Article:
In Palmer v State Land Office Board, 304 Mich. 628; 8 N.W.2d 664 (1943), plaintiff's lands were sold to the state for delinquent taxes.Summary of this case from Dean v. Department of Natural Resources
Calendar No. 41,308.
Writ granted April 6, 1943.
Petition by Louise R. Palmer for mandamus against State Land Office Board, Clarence W. Lock, executive secretary of said board, and Vernon J. Brown, Auditor General, for a hearing on the good faith of petitioner's attempt to pay taxes, to compel the Auditor General to certify to said board that taxes were not delinquent, and for other relief. Submitted February 9, 1943. (Calendar No. 41,308.) Writ granted April 6, 1943.
John J. Temple and Robert B. Locke, for petitioner. Herbert J. Rushton, Attorney General, Edmund E. Shepherd, Solicitor General, and Peter E. Bradt, Assistant Attorney General, for defendants.
For 15 years prior to February 13, 1940, plaintiff was the owner of certain lands in Allegan county. On petition of the auditor general, the circuit court for Allegan county in 1938 entered a decree for sale of said land for delinquent taxes, and at the annual tax sale held in May, 1938, in pursuance of said decree, the State bid in the property for 1935 delinquent taxes. After the title of the State became absolute, the auditor general deeded the land to the State land office board, and on February 13, 1940, the land office board sold the land at public sale. A certificate of purchase was issued to the purchaser but no deed has been executed and delivered, pending the outcome of this case. Plaintiff, having been informed of the situation too late to match the bid of the purchaser as a former owner of the land, informed the defendants herein that prior to the sale she had made good-faith attempts to pay the taxes for which the land had been sold, but that through the mistake, fraud, wrong or fault of the tax-collecting officials she had been led to believe that the taxes had been paid. Plaintiff requested the auditor general to grant a hearing, and a determination whether or not she had made a good-faith attempt to pay the taxes and had been prevented by the mistake, fraud, wrong or fault of the tax collector. The auditor general refused to act in the matter, plaintiff thereupon filed a petition in this court for the writ of mandamus, and we issued an order directing the auditor general to show cause why such hearing should not be had, with a determination of the facts, and a certificate to the State land office board of the result. The case is here on petition and answer and briefs filed by the parties.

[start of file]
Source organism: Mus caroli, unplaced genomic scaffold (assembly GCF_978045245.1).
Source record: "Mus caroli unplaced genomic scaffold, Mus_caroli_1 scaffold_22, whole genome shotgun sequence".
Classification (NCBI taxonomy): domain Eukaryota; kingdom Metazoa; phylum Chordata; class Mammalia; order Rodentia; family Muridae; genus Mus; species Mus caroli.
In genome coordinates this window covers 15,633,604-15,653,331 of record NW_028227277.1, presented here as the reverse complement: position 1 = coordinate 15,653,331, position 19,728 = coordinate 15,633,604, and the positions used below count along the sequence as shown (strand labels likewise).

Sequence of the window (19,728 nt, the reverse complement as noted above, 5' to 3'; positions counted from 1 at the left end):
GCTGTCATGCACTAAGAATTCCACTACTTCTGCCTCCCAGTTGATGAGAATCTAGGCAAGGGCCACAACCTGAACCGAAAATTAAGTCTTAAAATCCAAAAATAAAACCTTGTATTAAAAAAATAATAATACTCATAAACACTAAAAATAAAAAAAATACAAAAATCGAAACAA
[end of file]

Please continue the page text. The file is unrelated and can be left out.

It is conceded by both parties that plaintiff's rights depend on the statute law in effect prior to the amendments passed by the legislature in 1941, hence no reference is made herein to any changes or additions made in the statute law since 1940. The attorney general concedes that under the 1941 amendments plaintiff would be entitled to the relief sought. Act No. 363, Pub. Acts 1941 (Comp. Laws Supp. 1942, § 3723-1 et seq., Stat. Ann. 1942 Cum. Supp. § 7.951 et seq.), is not retroactive. National Bank of Detroit v. State Land Office Board, 300 Mich. 240.
Amending Act No. 155, Pub. Acts 1937. — REPORTER.
Section 98 of the general tax law (1 Comp. Laws 1929, § 3490, as amended by Act No. 52, Pub. Acts 1939 [Comp. Laws Supp. 1940, § 3490, Stat. Ann. § 7.151]), as applied to the situation, provided:
"Whenever any lands returned to the office of the auditor general under the provisions of any of the general tax laws, or to the county treasurer during the life of the tax law of eighteen hundred ninety-one, shall have been sold on account of nonpayment of taxes thereon, if the auditor general shall discover before a conveyance of said lands is executed and delivered: * * *